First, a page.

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Title: Genotype and phenotype relationships in neurodevelopmental disorders
Author: Vrcelj, Katarina
ISNI:       0000 0004 7232 5218
Awarding Body: University of Oxford
Current Institution: University of Oxford
Date of Award: 2017
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NeuroDevelopmental Disorders (NDDs) are a group of heterogeneous neuropsychiatric conditions, encompassing Developmental Delay (DD), Intellectual Disability (ID), Autism Spectrum Disorder (ASD) and Gilles de la Tourette Syndrome (GTS). NDDs often involve a life-long need of supportive services and represent a major economic and societal burden in Europe and the United States. Hitherto, no safe and effective treatment strategies are available, underpinning the urgency of deciphering their elusive aetiology. NDDs have a strong genetic component. Accordingly, the mechanistic understanding of disease involves (1) the description of mutational landscapes, (2) the molecular and cellular of characterisation of genetic variants and (3) their integration at circuit and system levels. In this thesis, we tackled these theoretical underpinnings to provide insights into the genetics of NDDs and the onset of associated clinical abnormalities. Firstly, aiming to shape the genetic architecture of GTS, a condition characterised by the presence of motor and vocal tics, we undertook a whole-genome CNV study of a cohort of Danish GTS cases and healthy controls. Using statistical and functional genomics approaches, we proposed novel potential candidate genes and implicated the disruption of early neurodevelopmental and late synaptic processes in the aetiology of GTS. Secondly, to elucidate the vast phenotypic heterogeneity of NDDs, we conducted a systematic investigation of genotype and phenotype relationships in DD, ID and ASD. Taking advantage of extensive phenotypic and genetic data available for DD/ID and ASD patients, we grouped individuals based on their functional rare CNV and gene disruptions but did not to identify distinguishing clinical archetypes. Instead, we showed converging molecular perturbations underlie the onset of globally more similar clinical presentations and investigated the role of common variants in modulating their expressivity. Lastly, we established the relevance of mouse models in the study of human disease. By applying comprehensive genomics approaches to over 1,000 mouse neuroanatomical knockouts, we implicated early neurodevelopmental and adult synaptic processes in the aetiology of ID and brain malformations. Furthermore, we showed that functionally converging genetic disturbances translate at the phenotypic level and proposed novel candidate ID genes.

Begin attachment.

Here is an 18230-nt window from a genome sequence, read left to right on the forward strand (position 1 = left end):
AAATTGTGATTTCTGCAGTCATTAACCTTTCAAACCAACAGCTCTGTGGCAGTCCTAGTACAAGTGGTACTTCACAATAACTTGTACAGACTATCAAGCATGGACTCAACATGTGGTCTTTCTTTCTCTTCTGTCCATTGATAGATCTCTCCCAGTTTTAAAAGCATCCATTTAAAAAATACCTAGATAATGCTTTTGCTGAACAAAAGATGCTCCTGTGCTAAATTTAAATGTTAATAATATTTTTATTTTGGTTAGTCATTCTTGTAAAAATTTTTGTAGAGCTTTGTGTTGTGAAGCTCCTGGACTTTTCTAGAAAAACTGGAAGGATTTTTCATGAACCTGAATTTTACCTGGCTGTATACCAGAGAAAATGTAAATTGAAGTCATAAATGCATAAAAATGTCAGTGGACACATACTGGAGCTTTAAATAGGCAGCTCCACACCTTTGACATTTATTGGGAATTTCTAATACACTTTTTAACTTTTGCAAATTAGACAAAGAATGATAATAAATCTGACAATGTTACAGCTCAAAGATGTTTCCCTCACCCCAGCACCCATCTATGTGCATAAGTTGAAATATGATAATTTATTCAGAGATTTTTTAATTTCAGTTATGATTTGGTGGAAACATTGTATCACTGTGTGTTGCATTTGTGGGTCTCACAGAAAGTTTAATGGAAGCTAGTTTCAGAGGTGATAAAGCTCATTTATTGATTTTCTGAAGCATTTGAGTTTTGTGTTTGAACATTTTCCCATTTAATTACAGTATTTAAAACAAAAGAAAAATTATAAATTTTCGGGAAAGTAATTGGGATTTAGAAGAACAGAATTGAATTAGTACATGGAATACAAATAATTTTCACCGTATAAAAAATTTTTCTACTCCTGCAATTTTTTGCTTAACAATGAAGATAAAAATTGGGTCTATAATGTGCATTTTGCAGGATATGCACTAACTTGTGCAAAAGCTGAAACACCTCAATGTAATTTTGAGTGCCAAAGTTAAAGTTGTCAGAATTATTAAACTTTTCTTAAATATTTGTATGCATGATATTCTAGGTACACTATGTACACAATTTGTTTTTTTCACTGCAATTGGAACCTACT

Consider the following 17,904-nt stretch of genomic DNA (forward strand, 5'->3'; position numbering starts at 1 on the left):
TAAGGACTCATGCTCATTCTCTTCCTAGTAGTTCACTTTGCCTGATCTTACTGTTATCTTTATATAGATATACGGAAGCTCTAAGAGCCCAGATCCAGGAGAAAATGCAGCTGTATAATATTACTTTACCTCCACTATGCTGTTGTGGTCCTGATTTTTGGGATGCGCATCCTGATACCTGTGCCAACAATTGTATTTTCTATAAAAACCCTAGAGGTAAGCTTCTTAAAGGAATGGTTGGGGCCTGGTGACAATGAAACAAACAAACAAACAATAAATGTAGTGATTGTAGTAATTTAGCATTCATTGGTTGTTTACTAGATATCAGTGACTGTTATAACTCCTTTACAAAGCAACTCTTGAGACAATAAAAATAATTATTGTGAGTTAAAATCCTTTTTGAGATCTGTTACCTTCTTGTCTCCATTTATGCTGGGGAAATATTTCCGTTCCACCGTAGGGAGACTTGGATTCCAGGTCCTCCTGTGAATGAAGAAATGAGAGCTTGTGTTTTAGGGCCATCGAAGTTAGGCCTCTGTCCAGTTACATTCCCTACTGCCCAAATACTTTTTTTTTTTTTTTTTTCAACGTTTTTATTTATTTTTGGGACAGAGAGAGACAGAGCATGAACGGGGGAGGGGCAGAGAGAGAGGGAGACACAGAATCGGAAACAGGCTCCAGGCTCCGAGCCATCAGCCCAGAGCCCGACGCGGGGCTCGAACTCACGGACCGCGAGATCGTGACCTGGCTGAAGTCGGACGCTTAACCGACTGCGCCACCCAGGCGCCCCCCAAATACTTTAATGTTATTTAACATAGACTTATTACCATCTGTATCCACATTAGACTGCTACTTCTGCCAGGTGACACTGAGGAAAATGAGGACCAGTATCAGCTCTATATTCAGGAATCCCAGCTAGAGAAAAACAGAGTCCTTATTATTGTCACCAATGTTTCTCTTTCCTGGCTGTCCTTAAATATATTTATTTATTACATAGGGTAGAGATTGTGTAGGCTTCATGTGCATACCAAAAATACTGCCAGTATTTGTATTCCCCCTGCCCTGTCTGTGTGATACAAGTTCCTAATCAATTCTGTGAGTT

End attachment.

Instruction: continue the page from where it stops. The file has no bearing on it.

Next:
Supervisor: Webber, Caleb P. ; Davies, Kay E. Sponsor: MRC
Qualification Name: Thesis (Ph.D.) Qualification Level: Doctoral
EThOS ID:  DOI: Not available